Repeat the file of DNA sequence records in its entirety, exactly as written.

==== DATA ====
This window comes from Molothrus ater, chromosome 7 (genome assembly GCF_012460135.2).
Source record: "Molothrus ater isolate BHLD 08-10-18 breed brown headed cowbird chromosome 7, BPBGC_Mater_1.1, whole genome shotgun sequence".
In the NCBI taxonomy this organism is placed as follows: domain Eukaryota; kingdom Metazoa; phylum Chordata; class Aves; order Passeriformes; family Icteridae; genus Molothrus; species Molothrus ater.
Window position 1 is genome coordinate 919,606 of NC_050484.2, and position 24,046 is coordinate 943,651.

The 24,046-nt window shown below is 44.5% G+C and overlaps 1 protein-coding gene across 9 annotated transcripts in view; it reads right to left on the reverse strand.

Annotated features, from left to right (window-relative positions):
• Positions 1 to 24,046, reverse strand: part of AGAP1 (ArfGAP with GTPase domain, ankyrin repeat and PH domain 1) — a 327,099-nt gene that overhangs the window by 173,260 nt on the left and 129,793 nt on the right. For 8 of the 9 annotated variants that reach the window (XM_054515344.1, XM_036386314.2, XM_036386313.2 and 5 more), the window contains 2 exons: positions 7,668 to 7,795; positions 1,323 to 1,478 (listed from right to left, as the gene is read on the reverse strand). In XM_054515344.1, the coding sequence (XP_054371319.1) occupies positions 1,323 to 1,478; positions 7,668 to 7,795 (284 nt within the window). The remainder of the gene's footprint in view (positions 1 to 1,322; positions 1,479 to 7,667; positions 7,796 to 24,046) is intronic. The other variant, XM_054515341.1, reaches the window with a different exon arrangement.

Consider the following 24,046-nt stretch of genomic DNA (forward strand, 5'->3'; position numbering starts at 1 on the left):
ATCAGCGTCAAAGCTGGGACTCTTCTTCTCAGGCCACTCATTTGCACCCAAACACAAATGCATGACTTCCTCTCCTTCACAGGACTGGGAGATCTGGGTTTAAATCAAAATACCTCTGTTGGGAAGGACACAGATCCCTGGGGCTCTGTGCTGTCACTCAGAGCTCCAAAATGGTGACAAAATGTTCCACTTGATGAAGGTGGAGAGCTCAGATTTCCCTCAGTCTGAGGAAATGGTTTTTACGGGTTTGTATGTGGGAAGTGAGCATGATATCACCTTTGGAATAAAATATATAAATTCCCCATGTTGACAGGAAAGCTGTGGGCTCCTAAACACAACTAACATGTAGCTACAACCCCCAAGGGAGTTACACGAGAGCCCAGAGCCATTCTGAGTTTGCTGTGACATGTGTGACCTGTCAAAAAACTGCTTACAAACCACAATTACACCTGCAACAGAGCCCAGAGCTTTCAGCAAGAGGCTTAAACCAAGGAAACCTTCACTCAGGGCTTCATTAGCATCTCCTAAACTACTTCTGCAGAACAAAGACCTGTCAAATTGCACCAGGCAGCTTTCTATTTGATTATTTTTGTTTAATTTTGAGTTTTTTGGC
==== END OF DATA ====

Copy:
This window comes from Molothrus ater, chromosome 7 (genome assembly GCF_012460135.2).
Source record: "Molothrus ater isolate BHLD 08-10-18 breed brown headed cowbird chromosome 7, BPBGC_Mater_1.1, whole genome shotgun sequence".
In the NCBI taxonomy this organism is placed as follows: domain Eukaryota; kingdom Metazoa; phylum Chordata; class Aves; order Passeriformes; family Icteridae; genus Molothrus; species Molothrus ater.
Window position 1 is genome coordinate 919,606 of NC_050484.2, and position 24,046 is coordinate 943,651.

The 24,046-nt window shown below is 44.5% G+C and overlaps 1 protein-coding gene across 9 annotated transcripts in view; it reads right to left on the reverse strand.

Annotated features, from left to right (window-relative positions):
• Positions 1 to 24,046, reverse strand: part of AGAP1 (ArfGAP with GTPase domain, ankyrin repeat and PH domain 1) — a 327,099-nt gene that overhangs the window by 173,260 nt on the left and 129,793 nt on the right. For 8 of the 9 annotated variants that reach the window (XM_054515344.1, XM_036386314.2, XM_036386313.2 and 5 more), the window contains 2 exons: positions 7,668 to 7,795; positions 1,323 to 1,478 (listed from right to left, as the gene is read on the reverse strand). In XM_054515344.1, the coding sequence (XP_054371319.1) occupies positions 1,323 to 1,478; positions 7,668 to 7,795 (284 nt within the window). The remainder of the gene's footprint in view (positions 1 to 1,322; positions 1,479 to 7,667; positions 7,796 to 24,046) is intronic. The other variant, XM_054515341.1, reaches the window with a different exon arrangement.

Consider the following 24,046-nt stretch of genomic DNA (forward strand, 5'->3'; position numbering starts at 1 on the left):
ATCAGCGTCAAAGCTGGGACTCTTCTTCTCAGGCCACTCATTTGCACCCAAACACAAATGCATGACTTCCTCTCCTTCACAGGACTGGGAGATCTGGGTTTAAATCAAAATACCTCTGTTGGGAAGGACACAGATCCCTGGGGCTCTGTGCTGTCACTCAGAGCTCCAAAATGGTGACAAAATGTTCCACTTGATGAAGGTGGAGAGCTCAGATTTCCCTCAGTCTGAGGAAATGGTTTTTACGGGTTTGTATGTGGGAAGTGAGCATGATATCACCTTTGGAATAAAATATATAAATTCCCCATGTTGACAGGAAAGCTGTGGGCTCCTAAACACAACTAACATGTAGCTACAACCCCCAAGGGAGTTACACGAGAGCCCAGAGCCATTCTGAGTTTGCTGTGACATGTGTGACCTGTCAAAAAACTGCTTACAAACCACAATTACACCTGCAACAGAGCCCAGAGCTTTCAGCAAGAGGCTTAAACCAAGGAAACCTTCACTCAGGGCTTCATTAGCATCTCCTAAACTACTTCTGCAGAACAAAGACCTGTCAAATTGCACCAGGCAGCTTTCTATTTGATTATTTTTGTTTAATTTTGAGTTTTTTGGC